Harris failed with those she needed most: black voters and women
Kamala Harris ended her bid for the White House unable to rally significant support from the voting blocs her campaign and many political watchers thought would play a significant role in sending her to the Oval Office: black voters and women.
The California Democrat's campaign was loaded with historical symbolism from its earliest moment. The first black woman elected to the US Senate from California announced her pursuit of the Oval Office on the birthday of civil rights icon the Reverend Martin Luther King Jr. And she regularly paid homage to late congresswoman Shirley Chisholm, the first black woman to seek a major party's presidential nomination, during her campaign.
But the biracial lawmaker with an unfamiliar name who some believed was best situated to carry on the Obama legacy was never able to persuade large swaths of those who backed the former president to support her.
Despite having viral, breakout moments during the Senate's investigation of Russia's interference into the 2016 presidential election, Harris remained largely unknown to many Americans before launching her campaign — including some among the demographic group some believed would propel her into the upper tier of the campaign.
Her campaign was a reminder that being well known in Washington and political circles is not the same thing as having national recognition. While some more established liberal candidates were working to convince voters that they were best positioned to undo Donald Trump's political decisions, Harris was in many ways still introducing herself. And that put the junior senator at a bit of disadvantage — even with black women, one of the Democratic Party's most influential voting blocs.
Some of Trump's biggest critiques come from black women — a group that votes against the GOP at higher rates than most. But while many black women long for representation at the highest level of government, some voters questioned whether a black woman can attract the broad support needed to defeat Trump. This concern, along with former vice-president Joe Biden's long history with black voters, is part of what sent Biden flying past Harris in polls with black voters shortly after launching his campaign.
Danielle Moodie-Mills, host of the “#WokeAF” podcast, said last week that the former vice-president who enjoys widespread name recognition is a safe bet with many black voters.
“You have older black voters who are definitely on his side because they are looking to see where are the white voters who voted for Donald Trump going to go,” she said on MSNBC. “We understand what oppression and discrimination looks like on regular basis, and we understand Donald Trump to be a lethal threat to our way of life. And so we are going to go ... the way that seems the safest.”
There were also questions about Harris among some of those groups she sought to win. Her history as a prosecutor — and role in advocating for tough sentences for people of colour — forced her to answer questions that voters looking for a candidate committed to criminal justice reform repeatedly asked.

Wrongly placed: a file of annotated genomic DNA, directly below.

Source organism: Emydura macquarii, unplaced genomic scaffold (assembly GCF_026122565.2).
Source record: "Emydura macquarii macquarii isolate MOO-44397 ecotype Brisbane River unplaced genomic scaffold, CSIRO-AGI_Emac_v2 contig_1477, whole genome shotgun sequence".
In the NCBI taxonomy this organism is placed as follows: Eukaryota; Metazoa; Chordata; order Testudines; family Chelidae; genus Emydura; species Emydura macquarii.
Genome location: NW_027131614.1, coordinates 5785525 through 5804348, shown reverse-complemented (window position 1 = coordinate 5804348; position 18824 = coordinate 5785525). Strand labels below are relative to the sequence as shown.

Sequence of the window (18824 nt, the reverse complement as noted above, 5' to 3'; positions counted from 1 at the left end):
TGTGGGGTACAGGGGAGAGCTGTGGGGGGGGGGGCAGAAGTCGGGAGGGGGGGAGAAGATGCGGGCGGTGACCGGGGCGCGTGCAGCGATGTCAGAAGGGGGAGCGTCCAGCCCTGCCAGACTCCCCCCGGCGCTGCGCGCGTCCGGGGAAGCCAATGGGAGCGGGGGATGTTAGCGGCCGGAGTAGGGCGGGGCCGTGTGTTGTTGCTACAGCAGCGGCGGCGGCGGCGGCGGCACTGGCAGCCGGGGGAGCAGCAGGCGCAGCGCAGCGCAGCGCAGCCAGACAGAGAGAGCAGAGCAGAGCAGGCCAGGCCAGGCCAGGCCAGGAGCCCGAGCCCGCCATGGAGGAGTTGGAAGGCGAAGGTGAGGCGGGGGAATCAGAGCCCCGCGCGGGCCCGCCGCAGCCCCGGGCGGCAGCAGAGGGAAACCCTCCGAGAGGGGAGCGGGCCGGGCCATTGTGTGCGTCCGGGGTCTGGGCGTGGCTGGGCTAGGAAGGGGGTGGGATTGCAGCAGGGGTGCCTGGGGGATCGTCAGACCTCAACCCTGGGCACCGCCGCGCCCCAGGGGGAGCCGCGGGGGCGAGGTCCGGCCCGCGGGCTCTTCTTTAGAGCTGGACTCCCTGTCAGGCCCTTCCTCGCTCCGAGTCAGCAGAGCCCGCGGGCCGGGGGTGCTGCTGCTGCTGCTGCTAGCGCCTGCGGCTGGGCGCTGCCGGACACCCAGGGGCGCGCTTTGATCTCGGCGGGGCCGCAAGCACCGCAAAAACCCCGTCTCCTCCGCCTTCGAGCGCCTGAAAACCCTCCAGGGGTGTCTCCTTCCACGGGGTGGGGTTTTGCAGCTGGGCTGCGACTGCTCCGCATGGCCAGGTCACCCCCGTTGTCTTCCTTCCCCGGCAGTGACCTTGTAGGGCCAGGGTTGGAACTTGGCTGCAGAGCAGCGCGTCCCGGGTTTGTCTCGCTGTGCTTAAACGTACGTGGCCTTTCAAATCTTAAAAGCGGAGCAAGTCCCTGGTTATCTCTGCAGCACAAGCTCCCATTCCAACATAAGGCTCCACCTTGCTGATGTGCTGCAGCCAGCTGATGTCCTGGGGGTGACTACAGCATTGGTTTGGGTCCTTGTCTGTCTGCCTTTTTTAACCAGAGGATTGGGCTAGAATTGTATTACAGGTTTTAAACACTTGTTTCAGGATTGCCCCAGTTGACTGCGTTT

And some black Americans questioned whether the daughter of a Jamaican immigrant raised by an Indian woman could respond to the issues affecting black Americans calling on the United States to re-examine the continuing effects of slavery on racial gaps.
In her resignation later, Harris pointed towards fundraising being the biggest obstacle that kept her from moving forward.
“My campaign for president simply doesn't have the financial resources we need to continue,” she wrote. “And as the campaign has gone on, it's become harder and harder to raise the money we need to compete.”
Harris noted that she was not able to self-fund her campaign like some of her billionaire competitors, but she does have more money than some of her competitors. In fact, enough to qualify for the December debate, something not all of her competitors have done.
With Harris's exit, the stage for December's Democratic debate primarily consists of white candidates and older candidates during a time when the Left's constituency is younger and more ethnically diverse. Despite this shift, longstanding perceptions of leadership remain among some voters.
Kimberly Peeler-Allen, co-founder of Higher Heights, a political action committee that helps black women get elected to office, previously told The Washington Post that black women seeking office often have a harder time than white men in getting people to get behind their campaign.
“I think a lot of it has to do with our perception of what leadership looks like. For umpteen years, the majority of elected leaders have been white and male,” she said.
“You come and counter that with a woman — and a woman of colour, and a black woman at that — seeking the highest office in the land, it's something out of the norm.”
Regular frustrations with conversations about electability led Harris's defenders to argue that she was the most prepared candidate to defeat Trump. But for those who were hoping that Harris would break the glass ceiling that 2016 Democratic nominee Hillary Clinton could not, 2020 was simply not Harris's time. And as clichéd as it sounds, in politics timing is often everything.
• Eugene Scott writes about identity politics for The Fix. He was previously a breaking news reporter at CNN Politics